I saw an job advert requiring "five years experience in .NET Core 3" this morning.
The entire ecosystem revolving around Redmond is seriously fucked up.
Microsoft has kicked out a second preview of .NET Core 3 and naturally we fired up the IDE to see what has changed. Aside from the improvements in C# 8.0, which require the unwary to manually select the beta language in the project's advanced build properties in order to actually use them, there are some handy new features …
I recently got a contact (for an entirely unsuitable job) based on a 2007 CV they'd sucked from Jobsite and kept on the offchance they'd have a couple of months of badly missing their targets and needing to spam the universe in the hope of scoring a couple of placements.
Clearly the challenge is to predict the technology trends of the future and to put them specualtively on your current CV, knowing that when the recruiters actually go through them in 12 years time you'll have the years of experience they're looking for...
That just leads to qualified people not applying, so you end up having to interview unqualified liars (who don't even know when a .NET version came out). Technical recruiters are some of the biggest liars in the world, they all claim to know what they're talking about and just memorise enough buzzwords to sound competent for 10 minutes.
Is it me or the MS developers that have lost touch with reality?
I don't even understand how this is possible unless... the cloud. Fire up a program and wait for all the dependencies to download? I guess there is dumb terminal'ish ways, but surely there has to be hooks to the system outside of a link on your storage device.
_BUT_ then there's the thought that they even mentioned this. Are they implying this can't natively do what has already been done since, well, forever?
I guess this is what they bought Electron for.... to party like it's 1999!
A British site? Really? Have you read this?
Quoting from the above: "The Register is headquartered in London, San Francisco and Sydney and the sun never sets on its reporting team around the world."
Sounds multi-national to me. Get off your high horse, you look silly.
I think Micro-shaft is stuck in a loop, but it's going backwards.
The UI for Windows "Ape" and Win-10-nic went all 2D FLATTY McFLATFACE FLATSO, like Windows 1.0 but uglier.
Now they BRAG about creating stand-alone EXE's ? I guess they forgot about MS-DOS!
I have a brilliant idea: STOP using ".Not" in the _FIRST_ place, don't use C-pound, write in C or C++.
Any takers? We'll "party like it's 1999" writing code that does NOT need ".Not".
/me points out that if you have not already been doing 'static link' and ZERO ".Not" dependencies, you should be... in which case, stand-alone EXE's have been "getting done" since, like, forever.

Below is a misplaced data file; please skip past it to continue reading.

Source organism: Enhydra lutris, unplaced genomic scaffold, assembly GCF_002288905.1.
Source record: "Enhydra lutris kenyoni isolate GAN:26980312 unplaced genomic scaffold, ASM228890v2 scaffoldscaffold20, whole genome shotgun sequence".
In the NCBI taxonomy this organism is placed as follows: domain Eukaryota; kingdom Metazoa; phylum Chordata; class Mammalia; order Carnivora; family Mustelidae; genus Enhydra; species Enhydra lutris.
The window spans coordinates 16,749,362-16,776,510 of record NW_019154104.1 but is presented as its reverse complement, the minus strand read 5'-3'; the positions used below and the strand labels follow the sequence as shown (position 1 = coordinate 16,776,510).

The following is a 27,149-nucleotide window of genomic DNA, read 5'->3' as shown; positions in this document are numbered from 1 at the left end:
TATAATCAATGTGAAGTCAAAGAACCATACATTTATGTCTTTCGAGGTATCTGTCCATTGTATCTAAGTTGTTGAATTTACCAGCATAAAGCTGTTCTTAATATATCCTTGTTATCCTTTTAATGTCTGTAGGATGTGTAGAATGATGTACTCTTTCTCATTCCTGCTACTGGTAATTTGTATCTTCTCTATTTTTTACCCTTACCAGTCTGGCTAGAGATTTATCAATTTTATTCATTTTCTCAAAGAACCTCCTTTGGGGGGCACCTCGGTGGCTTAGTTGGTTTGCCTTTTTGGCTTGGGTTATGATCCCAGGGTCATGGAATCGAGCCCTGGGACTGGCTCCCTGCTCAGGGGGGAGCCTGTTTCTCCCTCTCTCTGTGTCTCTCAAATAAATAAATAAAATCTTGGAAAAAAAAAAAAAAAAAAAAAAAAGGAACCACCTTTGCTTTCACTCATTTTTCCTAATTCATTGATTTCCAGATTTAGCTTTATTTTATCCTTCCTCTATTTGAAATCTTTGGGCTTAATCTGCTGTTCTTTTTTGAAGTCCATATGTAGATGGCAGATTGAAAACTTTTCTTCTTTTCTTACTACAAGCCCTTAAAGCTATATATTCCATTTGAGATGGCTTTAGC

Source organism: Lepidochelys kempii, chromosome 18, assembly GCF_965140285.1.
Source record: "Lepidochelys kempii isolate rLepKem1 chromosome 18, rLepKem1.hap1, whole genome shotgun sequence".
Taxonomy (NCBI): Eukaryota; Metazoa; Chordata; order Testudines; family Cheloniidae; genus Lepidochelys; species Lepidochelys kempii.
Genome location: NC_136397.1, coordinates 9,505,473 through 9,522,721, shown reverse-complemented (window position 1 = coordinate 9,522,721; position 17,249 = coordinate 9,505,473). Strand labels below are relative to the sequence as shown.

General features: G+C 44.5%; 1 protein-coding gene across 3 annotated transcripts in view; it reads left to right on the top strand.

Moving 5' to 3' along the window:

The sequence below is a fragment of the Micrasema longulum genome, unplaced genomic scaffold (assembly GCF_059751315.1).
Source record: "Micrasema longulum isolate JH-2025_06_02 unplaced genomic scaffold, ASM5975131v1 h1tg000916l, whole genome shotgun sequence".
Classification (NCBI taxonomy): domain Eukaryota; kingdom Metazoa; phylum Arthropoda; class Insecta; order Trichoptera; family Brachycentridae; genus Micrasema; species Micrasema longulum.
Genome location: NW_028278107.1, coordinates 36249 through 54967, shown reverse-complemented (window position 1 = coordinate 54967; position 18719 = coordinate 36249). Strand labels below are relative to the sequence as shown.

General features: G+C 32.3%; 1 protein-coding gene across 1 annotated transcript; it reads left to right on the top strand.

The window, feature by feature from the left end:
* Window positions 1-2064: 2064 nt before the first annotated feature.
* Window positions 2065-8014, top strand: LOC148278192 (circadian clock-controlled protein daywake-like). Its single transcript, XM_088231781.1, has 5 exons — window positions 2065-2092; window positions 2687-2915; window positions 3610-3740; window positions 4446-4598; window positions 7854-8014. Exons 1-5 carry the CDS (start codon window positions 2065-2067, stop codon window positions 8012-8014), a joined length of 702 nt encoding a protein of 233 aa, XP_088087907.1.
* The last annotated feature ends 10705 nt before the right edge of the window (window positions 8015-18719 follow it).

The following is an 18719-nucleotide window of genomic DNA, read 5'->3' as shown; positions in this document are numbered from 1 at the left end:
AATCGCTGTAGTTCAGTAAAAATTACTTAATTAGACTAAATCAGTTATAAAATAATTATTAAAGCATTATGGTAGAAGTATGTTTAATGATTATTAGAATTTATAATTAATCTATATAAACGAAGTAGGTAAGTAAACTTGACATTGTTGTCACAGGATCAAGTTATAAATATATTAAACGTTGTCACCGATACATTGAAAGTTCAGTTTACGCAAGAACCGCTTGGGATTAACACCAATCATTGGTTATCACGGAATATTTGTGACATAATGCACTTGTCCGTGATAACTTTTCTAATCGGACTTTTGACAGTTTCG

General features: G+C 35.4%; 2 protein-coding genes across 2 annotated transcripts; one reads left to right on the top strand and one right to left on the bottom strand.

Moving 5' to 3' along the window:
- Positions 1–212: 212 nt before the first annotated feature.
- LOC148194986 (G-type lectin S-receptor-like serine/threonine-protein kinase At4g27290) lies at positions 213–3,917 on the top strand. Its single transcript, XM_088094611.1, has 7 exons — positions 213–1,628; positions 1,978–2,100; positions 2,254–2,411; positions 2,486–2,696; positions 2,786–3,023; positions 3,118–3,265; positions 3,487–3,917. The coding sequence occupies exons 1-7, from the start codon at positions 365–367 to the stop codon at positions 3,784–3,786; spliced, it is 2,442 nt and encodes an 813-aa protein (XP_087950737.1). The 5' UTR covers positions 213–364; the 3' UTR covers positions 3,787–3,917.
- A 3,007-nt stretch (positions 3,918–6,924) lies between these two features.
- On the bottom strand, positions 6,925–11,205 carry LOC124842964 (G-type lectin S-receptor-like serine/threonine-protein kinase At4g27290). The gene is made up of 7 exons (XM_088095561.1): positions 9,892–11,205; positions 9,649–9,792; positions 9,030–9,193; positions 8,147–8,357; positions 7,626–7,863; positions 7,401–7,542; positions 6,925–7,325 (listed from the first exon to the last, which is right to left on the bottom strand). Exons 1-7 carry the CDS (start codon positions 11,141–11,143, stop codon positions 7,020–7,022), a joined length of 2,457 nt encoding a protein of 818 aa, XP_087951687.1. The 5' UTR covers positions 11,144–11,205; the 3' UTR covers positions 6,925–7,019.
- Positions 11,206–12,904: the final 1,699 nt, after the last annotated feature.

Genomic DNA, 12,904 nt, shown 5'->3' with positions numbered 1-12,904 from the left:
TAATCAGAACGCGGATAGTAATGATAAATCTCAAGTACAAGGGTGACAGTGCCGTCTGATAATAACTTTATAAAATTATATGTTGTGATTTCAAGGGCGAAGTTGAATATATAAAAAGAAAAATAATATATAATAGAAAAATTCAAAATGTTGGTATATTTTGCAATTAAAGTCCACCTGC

There's still one very useful .com file that still fits in far less than 64K...
Stick the following into notepad and save it as eicar.com
Your AV software should detect this standard test sequence and destroy it. If it just display the message which is readable above, then its time to go and buy yourself some better AV software.
For those not familiar with the above, its a benign test sequence that is used to check AV software works without having anything malicious involved, its available from EICAR.ORG whats clever about it is that its an executable piece of code that is encoded in such a manner as to be based solely on printable ASCII characters which means that you can cut-and-paste it without needing any other advanced tools or the ability to download executable from the Internet - which most corporate platforms will prohibit.
Heres my gripe - i write an application. Could be big, could be small.
I look fora long lived deployment - 10-20 years. This is not u usual. I know of lots of long lived applications, chugging away on a box in a factory and what not.
Will the application still run in 5, 10, even 2 years time? With a middleware so fucking bloated as .net the chance of the runtime ABI breaking is very high. They could have done versioning on the ABI but the size of .net will rapidly go into 10 of gbs.
Even if a rebuilt the application with each major .net release - something i really dont want to do - i bet the API will break.
Then you have the problems of a 100 machines having a 100 different versions of the library - MS magic update chooses what to update. And i get a bug that occurs on 3 out 100 boxes. Fucking insane.
If im betting money on app i dont want to be managing the hell of .net compatibility.
Even with Window boxes in my building, in my network, i find they have different versions or, worse, same version but different checksums.
Anyone who goes down the road of winfows and .net needs their head testing. You are betting the farm that MS is willing and able to maintain and not break a massive lump of kutched-sinked software.
Listen to anyone whove be shat on by MS in the past - withdrawing tech, not fixing stuff, breaking stuff etc etc
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